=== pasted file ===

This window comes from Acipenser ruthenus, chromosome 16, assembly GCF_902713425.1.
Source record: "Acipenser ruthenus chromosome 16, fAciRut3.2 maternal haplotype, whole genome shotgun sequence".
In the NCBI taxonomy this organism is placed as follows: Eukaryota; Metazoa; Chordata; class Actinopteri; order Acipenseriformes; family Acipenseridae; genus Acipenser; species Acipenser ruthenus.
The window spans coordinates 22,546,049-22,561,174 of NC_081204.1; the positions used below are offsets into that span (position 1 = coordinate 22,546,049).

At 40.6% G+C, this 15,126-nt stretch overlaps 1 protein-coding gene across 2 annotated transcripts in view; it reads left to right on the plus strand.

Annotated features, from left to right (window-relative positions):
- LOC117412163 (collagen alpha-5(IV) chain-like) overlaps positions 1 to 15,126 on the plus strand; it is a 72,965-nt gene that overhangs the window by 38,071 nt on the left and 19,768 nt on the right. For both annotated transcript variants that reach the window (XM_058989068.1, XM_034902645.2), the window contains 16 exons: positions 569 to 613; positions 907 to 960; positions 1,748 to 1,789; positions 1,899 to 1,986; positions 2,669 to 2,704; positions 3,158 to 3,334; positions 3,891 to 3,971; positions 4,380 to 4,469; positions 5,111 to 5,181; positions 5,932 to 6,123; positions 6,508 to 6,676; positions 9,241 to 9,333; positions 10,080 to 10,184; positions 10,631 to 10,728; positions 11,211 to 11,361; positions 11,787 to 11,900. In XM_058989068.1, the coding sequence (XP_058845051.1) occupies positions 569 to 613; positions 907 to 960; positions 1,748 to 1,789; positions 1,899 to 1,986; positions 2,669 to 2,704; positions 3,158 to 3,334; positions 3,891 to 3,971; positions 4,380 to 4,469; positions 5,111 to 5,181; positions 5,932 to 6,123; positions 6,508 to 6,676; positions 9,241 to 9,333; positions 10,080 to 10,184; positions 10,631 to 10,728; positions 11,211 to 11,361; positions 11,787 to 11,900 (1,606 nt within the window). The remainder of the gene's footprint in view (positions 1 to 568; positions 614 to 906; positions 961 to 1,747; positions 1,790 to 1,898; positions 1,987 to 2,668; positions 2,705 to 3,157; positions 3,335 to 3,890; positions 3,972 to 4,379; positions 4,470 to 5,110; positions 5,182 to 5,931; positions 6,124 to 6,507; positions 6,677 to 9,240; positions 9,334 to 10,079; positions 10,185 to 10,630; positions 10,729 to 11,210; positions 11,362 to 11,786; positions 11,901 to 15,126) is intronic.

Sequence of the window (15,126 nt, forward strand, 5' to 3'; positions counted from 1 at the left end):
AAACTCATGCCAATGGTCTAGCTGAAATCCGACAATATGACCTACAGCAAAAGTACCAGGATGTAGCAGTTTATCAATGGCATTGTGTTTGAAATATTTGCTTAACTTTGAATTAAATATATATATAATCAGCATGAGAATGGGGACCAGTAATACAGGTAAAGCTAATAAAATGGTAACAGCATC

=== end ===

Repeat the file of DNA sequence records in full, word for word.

This window comes from Acipenser ruthenus, chromosome 16, assembly GCF_902713425.1.
Source record: "Acipenser ruthenus chromosome 16, fAciRut3.2 maternal haplotype, whole genome shotgun sequence".
In the NCBI taxonomy this organism is placed as follows: Eukaryota; Metazoa; Chordata; class Actinopteri; order Acipenseriformes; family Acipenseridae; genus Acipenser; species Acipenser ruthenus.
The window spans coordinates 22,546,049-22,561,174 of NC_081204.1; the positions used below are offsets into that span (position 1 = coordinate 22,546,049).

At 40.6% G+C, this 15,126-nt stretch overlaps 1 protein-coding gene across 2 annotated transcripts in view; it reads left to right on the plus strand.

Annotated features, from left to right (window-relative positions):
- LOC117412163 (collagen alpha-5(IV) chain-like) overlaps positions 1 to 15,126 on the plus strand; it is a 72,965-nt gene that overhangs the window by 38,071 nt on the left and 19,768 nt on the right. For both annotated transcript variants that reach the window (XM_058989068.1, XM_034902645.2), the window contains 16 exons: positions 569 to 613; positions 907 to 960; positions 1,748 to 1,789; positions 1,899 to 1,986; positions 2,669 to 2,704; positions 3,158 to 3,334; positions 3,891 to 3,971; positions 4,380 to 4,469; positions 5,111 to 5,181; positions 5,932 to 6,123; positions 6,508 to 6,676; positions 9,241 to 9,333; positions 10,080 to 10,184; positions 10,631 to 10,728; positions 11,211 to 11,361; positions 11,787 to 11,900. In XM_058989068.1, the coding sequence (XP_058845051.1) occupies positions 569 to 613; positions 907 to 960; positions 1,748 to 1,789; positions 1,899 to 1,986; positions 2,669 to 2,704; positions 3,158 to 3,334; positions 3,891 to 3,971; positions 4,380 to 4,469; positions 5,111 to 5,181; positions 5,932 to 6,123; positions 6,508 to 6,676; positions 9,241 to 9,333; positions 10,080 to 10,184; positions 10,631 to 10,728; positions 11,211 to 11,361; positions 11,787 to 11,900 (1,606 nt within the window). The remainder of the gene's footprint in view (positions 1 to 568; positions 614 to 906; positions 961 to 1,747; positions 1,790 to 1,898; positions 1,987 to 2,668; positions 2,705 to 3,157; positions 3,335 to 3,890; positions 3,972 to 4,379; positions 4,470 to 5,110; positions 5,182 to 5,931; positions 6,124 to 6,507; positions 6,677 to 9,240; positions 9,334 to 10,079; positions 10,185 to 10,630; positions 10,729 to 11,210; positions 11,362 to 11,786; positions 11,901 to 15,126) is intronic.

Sequence of the window (15,126 nt, forward strand, 5' to 3'; positions counted from 1 at the left end):
AAACTCATGCCAATGGTCTAGCTGAAATCCGACAATATGACCTACAGCAAAAGTACCAGGATGTAGCAGTTTATCAATGGCATTGTGTTTGAAATATTTGCTTAACTTTGAATTAAATATATATATAATCAGCATGAGAATGGGGACCAGTAATACAGGTAAAGCTAATAAAATGGTAACAGCATC